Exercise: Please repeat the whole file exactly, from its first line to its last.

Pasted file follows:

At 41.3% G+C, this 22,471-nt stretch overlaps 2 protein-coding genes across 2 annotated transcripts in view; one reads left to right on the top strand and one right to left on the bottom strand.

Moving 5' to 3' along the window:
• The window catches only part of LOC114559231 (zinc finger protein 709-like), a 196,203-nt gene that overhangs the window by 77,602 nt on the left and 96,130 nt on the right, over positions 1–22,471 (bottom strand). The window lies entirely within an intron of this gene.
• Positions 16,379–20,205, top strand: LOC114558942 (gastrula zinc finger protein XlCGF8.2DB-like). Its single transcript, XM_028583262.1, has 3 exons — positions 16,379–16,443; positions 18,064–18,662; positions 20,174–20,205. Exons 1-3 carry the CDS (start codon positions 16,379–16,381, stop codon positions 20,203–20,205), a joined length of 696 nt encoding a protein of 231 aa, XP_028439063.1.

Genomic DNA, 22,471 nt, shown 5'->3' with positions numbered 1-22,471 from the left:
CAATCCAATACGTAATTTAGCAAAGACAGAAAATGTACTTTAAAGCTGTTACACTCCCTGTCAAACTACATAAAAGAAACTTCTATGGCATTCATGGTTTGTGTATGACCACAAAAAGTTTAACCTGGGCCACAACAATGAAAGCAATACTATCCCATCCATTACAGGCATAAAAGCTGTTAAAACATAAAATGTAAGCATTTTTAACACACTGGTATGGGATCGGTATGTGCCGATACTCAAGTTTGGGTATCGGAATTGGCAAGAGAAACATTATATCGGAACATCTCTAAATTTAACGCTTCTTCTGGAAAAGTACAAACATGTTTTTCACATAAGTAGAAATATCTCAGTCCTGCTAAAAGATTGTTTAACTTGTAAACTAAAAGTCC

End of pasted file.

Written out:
At 41.3% G+C, this 22,471-nt stretch overlaps 2 protein-coding genes across 2 annotated transcripts in view; one reads left to right on the top strand and one right to left on the bottom strand.

Moving 5' to 3' along the window:
• The window catches only part of LOC114559231 (zinc finger protein 709-like), a 196,203-nt gene that overhangs the window by 77,602 nt on the left and 96,130 nt on the right, over positions 1–22,471 (bottom strand). The window lies entirely within an intron of this gene.
• Positions 16,379–20,205, top strand: LOC114558942 (gastrula zinc finger protein XlCGF8.2DB-like). Its single transcript, XM_028583262.1, has 3 exons — positions 16,379–16,443; positions 18,064–18,662; positions 20,174–20,205. Exons 1-3 carry the CDS (start codon positions 16,379–16,381, stop codon positions 20,203–20,205), a joined length of 696 nt encoding a protein of 231 aa, XP_028439063.1.

Genomic DNA, 22,471 nt, shown 5'->3' with positions numbered 1-22,471 from the left:
CAATCCAATACGTAATTTAGCAAAGACAGAAAATGTACTTTAAAGCTGTTACACTCCCTGTCAAACTACATAAAAGAAACTTCTATGGCATTCATGGTTTGTGTATGACCACAAAAAGTTTAACCTGGGCCACAACAATGAAAGCAATACTATCCCATCCATTACAGGCATAAAAGCTGTTAAAACATAAAATGTAAGCATTTTTAACACACTGGTATGGGATCGGTATGTGCCGATACTCAAGTTTGGGTATCGGAATTGGCAAGAGAAACATTATATCGGAACATCTCTAAATTTAACGCTTCTTCTGGAAAAGTACAAACATGTTTTTCACATAAGTAGAAATATCTCAGTCCTGCTAAAAGATTGTTTAACTTGTAAACTAAAAGTCC